"We've seen notable reductions in electric meter readings that date back to our facilities staff's implementation of operations changes in their work order system.  I'm optimistic that with continued dedication by these employees, and even greater student, staff, and faculty behavioral changes through the end of the academic year, we'll be able to announce achievement of the goal during the Campus Energy Challenge's April 19 tree planting celebration," said Casey.  Governor Dayton, U.S. Senator Klobuchar, and many other state and local leaders and the public are invited to join the campus for that Earth Week event.

Otter Tail Power Company, a subsidiary of Otter Tail Corporation (NASDAQ Global Select Market: OTTR), is headquartered in Fergus Falls, Minnesota. It provides electricity and energy services to more than a quarter million people in Minnesota, North Dakota, and South Dakota. To learn more about Otter Tail Power Company visit www.otpco.com. To learn more about Otter Tail Corporation visit www.ottertail.com.

Today the University of Minnesota, Crookston delivers 29 bachelor's degree programs, 18 minors, and more than 40 concentrations, including several online degrees, in the areas of agriculture and natural resources; business; liberal arts and education; and math, science and technology.  With an enrollment of about 1,450 undergraduates from more than 25 countries and 40 states, the Crookston campus offers a supportive, close-knit atmosphere that leads to a prestigious University of Minnesota degree.  "Small Campus. Big Degree."  To learn more, visit www.umcrookston.edu.

In the photo: State Legislators LeRoy Stumpf and Deb Kiel were on hand for the equipment rebate check presentation by Otter Tail Power Company to the U of M, Crookston.  Left to Right:  Minnesota State Senator LeRoy Stumpf (District 1); Minnesota State Representative Deb Kiel (District 1B); Ken Johnson, Energy Management Representative, Otter Tail Power Company; U of M, Crookston Chancellor Charles H. Casey; and Tim Norton, Director of Facilities and Operations, U of M, Crookston.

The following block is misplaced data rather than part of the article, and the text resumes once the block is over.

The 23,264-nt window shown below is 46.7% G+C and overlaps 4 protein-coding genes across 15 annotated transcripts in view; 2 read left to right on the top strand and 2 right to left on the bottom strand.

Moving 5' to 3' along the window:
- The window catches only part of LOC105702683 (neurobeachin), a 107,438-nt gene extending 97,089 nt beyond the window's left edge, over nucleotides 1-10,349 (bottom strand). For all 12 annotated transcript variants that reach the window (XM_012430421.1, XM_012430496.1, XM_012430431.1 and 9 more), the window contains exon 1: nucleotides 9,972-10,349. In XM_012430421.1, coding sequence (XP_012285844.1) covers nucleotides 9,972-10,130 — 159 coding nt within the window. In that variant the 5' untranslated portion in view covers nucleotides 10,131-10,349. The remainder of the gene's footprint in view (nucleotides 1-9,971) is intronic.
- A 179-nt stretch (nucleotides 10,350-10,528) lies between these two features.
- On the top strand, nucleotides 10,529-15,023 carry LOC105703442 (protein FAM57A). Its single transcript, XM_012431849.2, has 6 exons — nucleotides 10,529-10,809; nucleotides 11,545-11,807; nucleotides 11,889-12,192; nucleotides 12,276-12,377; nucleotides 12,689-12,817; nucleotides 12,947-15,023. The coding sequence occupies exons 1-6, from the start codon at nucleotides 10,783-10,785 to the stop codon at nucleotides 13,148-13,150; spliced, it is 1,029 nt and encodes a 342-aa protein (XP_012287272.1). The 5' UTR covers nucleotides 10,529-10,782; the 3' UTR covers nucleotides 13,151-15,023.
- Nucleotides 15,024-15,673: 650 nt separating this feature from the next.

Contact: Cindy Kuismi, project communications specialist, Otter Tail Power Company, 218-739-8751 (CKuismi@otpco.com); Andrew Svec, director, communications, 218-281-8438 (asvec@umn.edu)

The Honors Program and Alpha Lambda Delta at the University of Minnesota, Crookston Pi Run.pngare planning a Pi Run this spring. The Pi Run, meaning 5 km (3.1 miles), roughly equal to Pi, is a road race to benefit after school programs in the Crookston Public Schools and will take place at 10 a.m. on Saturday, April 16, 2011.

Early registration for the race is open through Friday, April 1. Registration is $20 before April 1 and $25 following. Early registration participants are guaranteed a technical running shirt and there will be awards for the top three male and female competitors.

Race day registration will be held in the Kiehle Rotunda beginning at 8 a.m. with the race start at 10 a.m. All proceeds will go to the Crookston School District in a collaborative effort to encourage extracurricular activities and leadership development.

For more information, contact Heather at 321-276-1161 (umcald@umn.edu).

Today the University of Minnesota, Crookston delivers 29 bachelor's degree programs, 18 minors, and more than 40 concentrations, including several online degrees, in the areas of agriculture and natural resources; business; liberal arts and education; and math, science and technology.  With an enrollment of about 1,400 undergraduates from more than 25 countries and 40 states, the Crookston campus offers a supportive, close-knit atmosphere that leads to a prestigious University of Minnesota degree.  "Small Campus. Big Degree."  To learn more, visit www.umcrookston.edu.

Contact: Brian Dingmann, assistant professor, Math, Science and Technology Dept. 218-281-8249 dingm021@umn.edu); Elizabeth Tollefson, assistant director, communications, 218-281-8432 (ltollefs@umn.edu)